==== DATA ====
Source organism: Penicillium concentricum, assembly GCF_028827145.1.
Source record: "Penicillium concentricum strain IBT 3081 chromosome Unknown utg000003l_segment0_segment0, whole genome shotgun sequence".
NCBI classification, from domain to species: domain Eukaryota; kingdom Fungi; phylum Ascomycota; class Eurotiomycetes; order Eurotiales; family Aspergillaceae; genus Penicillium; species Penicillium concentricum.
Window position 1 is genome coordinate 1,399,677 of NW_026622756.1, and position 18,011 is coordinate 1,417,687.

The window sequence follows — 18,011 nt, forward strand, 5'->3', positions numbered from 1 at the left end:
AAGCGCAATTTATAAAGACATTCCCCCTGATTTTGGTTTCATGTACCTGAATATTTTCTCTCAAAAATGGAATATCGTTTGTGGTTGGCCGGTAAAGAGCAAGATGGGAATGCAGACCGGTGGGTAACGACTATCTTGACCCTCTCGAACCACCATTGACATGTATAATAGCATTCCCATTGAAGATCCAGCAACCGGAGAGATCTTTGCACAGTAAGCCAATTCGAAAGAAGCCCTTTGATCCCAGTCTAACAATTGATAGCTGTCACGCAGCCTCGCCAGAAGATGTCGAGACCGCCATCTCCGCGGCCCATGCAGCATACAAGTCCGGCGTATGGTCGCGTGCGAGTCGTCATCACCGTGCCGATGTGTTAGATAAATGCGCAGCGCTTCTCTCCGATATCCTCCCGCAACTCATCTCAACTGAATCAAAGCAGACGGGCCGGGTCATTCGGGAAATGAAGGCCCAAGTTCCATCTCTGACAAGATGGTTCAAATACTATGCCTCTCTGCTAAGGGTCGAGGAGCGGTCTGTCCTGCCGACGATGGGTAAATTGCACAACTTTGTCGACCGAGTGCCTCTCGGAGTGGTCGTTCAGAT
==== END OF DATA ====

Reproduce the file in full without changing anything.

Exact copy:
Source organism: Penicillium concentricum, assembly GCF_028827145.1.
Source record: "Penicillium concentricum strain IBT 3081 chromosome Unknown utg000003l_segment0_segment0, whole genome shotgun sequence".
NCBI classification, from domain to species: domain Eukaryota; kingdom Fungi; phylum Ascomycota; class Eurotiomycetes; order Eurotiales; family Aspergillaceae; genus Penicillium; species Penicillium concentricum.
Window position 1 is genome coordinate 1,399,677 of NW_026622756.1, and position 18,011 is coordinate 1,417,687.

The window sequence follows — 18,011 nt, forward strand, 5'->3', positions numbered from 1 at the left end:
AAGCGCAATTTATAAAGACATTCCCCCTGATTTTGGTTTCATGTACCTGAATATTTTCTCTCAAAAATGGAATATCGTTTGTGGTTGGCCGGTAAAGAGCAAGATGGGAATGCAGACCGGTGGGTAACGACTATCTTGACCCTCTCGAACCACCATTGACATGTATAATAGCATTCCCATTGAAGATCCAGCAACCGGAGAGATCTTTGCACAGTAAGCCAATTCGAAAGAAGCCCTTTGATCCCAGTCTAACAATTGATAGCTGTCACGCAGCCTCGCCAGAAGATGTCGAGACCGCCATCTCCGCGGCCCATGCAGCATACAAGTCCGGCGTATGGTCGCGTGCGAGTCGTCATCACCGTGCCGATGTGTTAGATAAATGCGCAGCGCTTCTCTCCGATATCCTCCCGCAACTCATCTCAACTGAATCAAAGCAGACGGGCCGGGTCATTCGGGAAATGAAGGCCCAAGTTCCATCTCTGACAAGATGGTTCAAATACTATGCCTCTCTGCTAAGGGTCGAGGAGCGGTCTGTCCTGCCGACGATGGGTAAATTGCACAACTTTGTCGACCGAGTGCCTCTCGGAGTGGTCGTTCAGAT